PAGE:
Approximately $400 awarded every semester.

Selected by: Western RESS faculty committee  

Application:

Contact the RESS Department for application and deadline information.

970.943.2010 | Wright Gym 209

Learn more about Western's Exercise & Sport Science Program

Learn more about Western's Recreation & Outdoor Education Program

Institutional Scholarships

Common Scholarships

Western offers approximately 70 common scholarships for which a wide variety of students are eligible (e.g., locals, veterans, transfers). Apply for any number of these common scholarships using Western’s Common Scholarship Application, which is due April 1. For more information, visit our scholarships page.

Early Action Credit

If a student is accepted to Western by Nov. 1 and qualifies for a merit scholarship, the student will receive an additional $500 for the first year. Use our Net Price Calculator to determine whether you qualify for a merit scholarship.

Mountaineer Alumni Recommendation Scholarship

Western Colorado University alumni can nominate prospective students for a $500 scholarship ($250 per semester) for first year only. Application deadline is typically June 1. For more information, visit western.edu/mars.

Neighboring States Program

Students with a permanent address from one of the seven contiguous neighboring states to Colorado who have demonstrated financial need are automatically considered for a special $1,000 per year grant, totaling $4,000 over four years.

The Western Neighboring States program can be added to WUE, CP or merit scholarships. So, if you are a permanent resident of one of those seven states—and show financial need—you are eligible.

For more information about the Neighboring States program, visit Western’s Tuition Discount Programs Page.

Presidential Promise

The Presidential Promise is guaranteed to students who have received a scholarship through the Denver Scholarship Foundation (DSF) and/or GearUp—and are eligible for a Pell Grant.

For students who meet these criteria, Western will cover the cost of tuition and fees through the combination of federal, state and institutional aid. For more information on the Presidential Promise, visit our scholarships page.

Tuition Discount Programs

Western Undergraduate Exchange (WUE) or Central Plains (CP) tuition represents a substantial savings relative to normal, out-of-state tuition. Students eligible for the WUE or CP program will be charged 150% of Western’s total in-state tuition. For 2018-19, total in-state tuition was $8,934. WUE/CP tuition was $13,401. The WUE/CP discount is valued at $4,695.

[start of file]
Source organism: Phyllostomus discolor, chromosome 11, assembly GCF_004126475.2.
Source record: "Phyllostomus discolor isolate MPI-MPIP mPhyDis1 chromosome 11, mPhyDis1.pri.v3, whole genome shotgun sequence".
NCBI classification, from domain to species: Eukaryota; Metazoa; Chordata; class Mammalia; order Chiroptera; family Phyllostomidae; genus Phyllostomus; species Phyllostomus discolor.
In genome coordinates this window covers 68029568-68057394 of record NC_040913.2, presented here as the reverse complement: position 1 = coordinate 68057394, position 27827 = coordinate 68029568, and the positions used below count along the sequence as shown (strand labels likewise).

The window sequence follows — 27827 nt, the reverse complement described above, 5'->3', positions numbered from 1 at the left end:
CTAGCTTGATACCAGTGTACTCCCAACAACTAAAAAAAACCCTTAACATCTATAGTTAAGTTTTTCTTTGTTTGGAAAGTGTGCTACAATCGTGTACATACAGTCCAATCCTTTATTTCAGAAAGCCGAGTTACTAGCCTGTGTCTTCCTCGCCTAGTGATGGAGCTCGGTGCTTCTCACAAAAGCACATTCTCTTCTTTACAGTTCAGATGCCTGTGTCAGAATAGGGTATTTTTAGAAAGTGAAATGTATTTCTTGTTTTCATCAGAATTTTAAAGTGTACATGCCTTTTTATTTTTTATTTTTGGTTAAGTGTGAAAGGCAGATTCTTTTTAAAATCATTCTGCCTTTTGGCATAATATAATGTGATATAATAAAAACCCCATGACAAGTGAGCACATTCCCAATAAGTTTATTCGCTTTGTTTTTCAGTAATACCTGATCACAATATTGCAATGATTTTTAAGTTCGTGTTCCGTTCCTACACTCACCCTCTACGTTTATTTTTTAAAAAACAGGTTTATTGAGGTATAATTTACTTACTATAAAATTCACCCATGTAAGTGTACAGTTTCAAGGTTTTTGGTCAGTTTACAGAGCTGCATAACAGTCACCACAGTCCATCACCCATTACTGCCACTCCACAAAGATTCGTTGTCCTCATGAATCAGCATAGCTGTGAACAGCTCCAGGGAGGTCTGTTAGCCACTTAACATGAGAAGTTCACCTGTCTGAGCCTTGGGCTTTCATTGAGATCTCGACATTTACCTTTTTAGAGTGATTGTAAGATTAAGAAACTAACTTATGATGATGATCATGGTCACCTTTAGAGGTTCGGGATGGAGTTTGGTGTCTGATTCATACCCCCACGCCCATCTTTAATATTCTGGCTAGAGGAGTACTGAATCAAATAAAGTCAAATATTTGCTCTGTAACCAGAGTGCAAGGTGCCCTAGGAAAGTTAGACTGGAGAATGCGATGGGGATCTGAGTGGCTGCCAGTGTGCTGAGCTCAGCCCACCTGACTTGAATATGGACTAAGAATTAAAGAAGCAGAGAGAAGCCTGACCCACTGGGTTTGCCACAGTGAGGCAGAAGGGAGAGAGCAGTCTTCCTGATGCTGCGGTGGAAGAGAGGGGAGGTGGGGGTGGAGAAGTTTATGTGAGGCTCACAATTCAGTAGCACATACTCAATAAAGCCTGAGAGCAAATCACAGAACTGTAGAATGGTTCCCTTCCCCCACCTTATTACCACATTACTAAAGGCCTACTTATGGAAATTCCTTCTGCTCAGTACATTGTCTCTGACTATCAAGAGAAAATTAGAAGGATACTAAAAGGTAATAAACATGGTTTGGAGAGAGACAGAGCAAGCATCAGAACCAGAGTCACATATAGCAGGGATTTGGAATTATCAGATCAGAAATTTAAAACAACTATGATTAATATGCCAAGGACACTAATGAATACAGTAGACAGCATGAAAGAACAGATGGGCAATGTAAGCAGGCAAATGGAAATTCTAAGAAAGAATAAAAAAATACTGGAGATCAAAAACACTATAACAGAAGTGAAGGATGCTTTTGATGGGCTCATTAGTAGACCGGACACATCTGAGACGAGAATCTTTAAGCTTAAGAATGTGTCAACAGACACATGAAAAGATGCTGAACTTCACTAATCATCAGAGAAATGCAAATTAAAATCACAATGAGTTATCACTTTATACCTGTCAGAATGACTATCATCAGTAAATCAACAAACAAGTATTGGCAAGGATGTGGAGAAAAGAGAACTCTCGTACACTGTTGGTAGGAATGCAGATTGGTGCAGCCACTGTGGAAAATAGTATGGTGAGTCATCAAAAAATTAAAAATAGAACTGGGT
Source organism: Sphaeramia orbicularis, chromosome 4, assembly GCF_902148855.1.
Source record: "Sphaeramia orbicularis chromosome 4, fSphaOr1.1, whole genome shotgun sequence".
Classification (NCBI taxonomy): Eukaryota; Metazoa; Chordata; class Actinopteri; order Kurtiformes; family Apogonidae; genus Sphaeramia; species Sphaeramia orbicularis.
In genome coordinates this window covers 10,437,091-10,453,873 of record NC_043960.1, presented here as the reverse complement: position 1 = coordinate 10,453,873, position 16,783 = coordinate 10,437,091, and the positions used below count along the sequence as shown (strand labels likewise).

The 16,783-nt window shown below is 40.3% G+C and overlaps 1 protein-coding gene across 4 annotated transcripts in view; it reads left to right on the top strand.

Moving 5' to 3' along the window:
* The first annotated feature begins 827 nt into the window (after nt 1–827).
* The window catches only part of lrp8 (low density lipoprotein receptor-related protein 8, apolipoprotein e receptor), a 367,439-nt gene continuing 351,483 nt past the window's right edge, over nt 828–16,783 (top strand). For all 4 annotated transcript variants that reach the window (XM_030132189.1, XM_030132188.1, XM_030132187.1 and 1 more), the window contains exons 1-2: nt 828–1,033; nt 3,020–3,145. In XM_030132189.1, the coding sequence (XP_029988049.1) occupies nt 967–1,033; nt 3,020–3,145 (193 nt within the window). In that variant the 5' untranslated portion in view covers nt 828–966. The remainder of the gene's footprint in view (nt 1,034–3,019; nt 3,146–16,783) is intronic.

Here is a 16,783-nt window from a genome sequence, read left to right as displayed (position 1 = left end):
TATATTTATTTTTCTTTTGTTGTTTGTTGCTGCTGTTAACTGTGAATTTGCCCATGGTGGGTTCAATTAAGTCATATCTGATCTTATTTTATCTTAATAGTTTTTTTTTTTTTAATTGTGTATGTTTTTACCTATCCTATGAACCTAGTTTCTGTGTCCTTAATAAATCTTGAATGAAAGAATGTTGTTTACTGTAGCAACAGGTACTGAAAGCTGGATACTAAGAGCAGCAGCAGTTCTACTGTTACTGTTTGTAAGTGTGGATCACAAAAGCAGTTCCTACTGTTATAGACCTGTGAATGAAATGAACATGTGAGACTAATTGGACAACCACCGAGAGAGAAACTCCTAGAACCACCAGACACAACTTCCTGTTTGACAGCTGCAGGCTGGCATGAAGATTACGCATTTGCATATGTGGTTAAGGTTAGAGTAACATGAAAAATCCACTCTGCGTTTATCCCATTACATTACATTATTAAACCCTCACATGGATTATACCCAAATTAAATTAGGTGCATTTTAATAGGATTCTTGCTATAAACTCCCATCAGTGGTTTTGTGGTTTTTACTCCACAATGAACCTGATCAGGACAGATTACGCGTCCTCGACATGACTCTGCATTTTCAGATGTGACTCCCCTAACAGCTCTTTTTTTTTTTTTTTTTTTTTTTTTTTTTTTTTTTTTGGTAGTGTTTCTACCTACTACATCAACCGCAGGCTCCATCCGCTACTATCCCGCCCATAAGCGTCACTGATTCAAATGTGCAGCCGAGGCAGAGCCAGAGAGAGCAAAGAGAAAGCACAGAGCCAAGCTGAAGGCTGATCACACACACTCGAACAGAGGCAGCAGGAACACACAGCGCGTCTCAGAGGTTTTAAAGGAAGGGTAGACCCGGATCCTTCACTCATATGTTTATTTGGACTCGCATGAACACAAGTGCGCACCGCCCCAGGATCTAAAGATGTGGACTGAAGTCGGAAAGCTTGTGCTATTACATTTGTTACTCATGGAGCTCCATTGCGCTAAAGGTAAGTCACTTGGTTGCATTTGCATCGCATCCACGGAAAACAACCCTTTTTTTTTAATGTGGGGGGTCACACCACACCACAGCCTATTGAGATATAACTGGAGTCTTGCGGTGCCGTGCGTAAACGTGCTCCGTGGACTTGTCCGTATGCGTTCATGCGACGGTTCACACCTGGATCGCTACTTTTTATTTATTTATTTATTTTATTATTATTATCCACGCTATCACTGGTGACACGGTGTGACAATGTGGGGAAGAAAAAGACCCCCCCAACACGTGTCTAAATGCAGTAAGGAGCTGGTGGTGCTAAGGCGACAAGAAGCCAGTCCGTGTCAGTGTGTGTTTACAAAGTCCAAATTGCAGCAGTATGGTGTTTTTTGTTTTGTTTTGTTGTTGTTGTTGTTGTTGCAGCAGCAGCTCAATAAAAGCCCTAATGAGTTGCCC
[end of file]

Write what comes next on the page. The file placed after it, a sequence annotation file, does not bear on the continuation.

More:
For more information about the WUE and CP geography-based programs, visit Western’s Tuition Discount Programs Page.

Western Merit Scholarship

Immediately upon acceptance at Western, every student is considered for a merit scholarship worth between $2,500-$4,500 per year for in-state students and $8,000-$10,000 for out-of-state students. The amount is based on the student's GPA and ACT/SAT scores. Visit our Net Price Calculator at western.edu/cost to determine whether you qualify for a merit scholarship. 

For more information about merit scholarships at Western, visit our scholarships page.

Get Involved

A college education is more than just taking courses. Meet new people, apply your skills and stretch beyond your comfort zone. Make your education an experience.

  • Graduate Research: Collaborate on research projects with students in the High Altitude Exercise Physiology master's program. 
     
  • High Altitude Performance Lab: Take classes and conduct research in our state-of-the-art facility.
     
  • Publish Research: Publish your work in the Center for Wellness and Human Performance Health & Fitness Journal. 
     
  • Wellness Elevated: Work with clinical populations and their exercise programming for a semester or more. 
     
  • Association for Students of Exercise Sports Science: This club is specifically tailored to ESS majors. Outings and events provide social support, professional development and networking opportunities.

Exercise & Sport Science (ESS) students learn how to promote healthy lifestyles and enhance performance in exercise, sport and physical activity settings. Western’s ESS program uses Gunnison's high-altitude environment to create an unparalleled academic experience rife with novel research projects. Graduates pursue entry-level careers in teaching, fitness, sport and wellness in addition to professional certifications and graduate degrees in physical therapy, exercise physiology, cardiac rehabilitation and other allied health fields.

 

Learn More

Reach out for more information about the program.

A man with short brown hair and wearing a plaid shirt smiles at the camera
Professor of Exercise & Sport Science
Phone: 
Office Location: 
High Altitude Performance Lab 171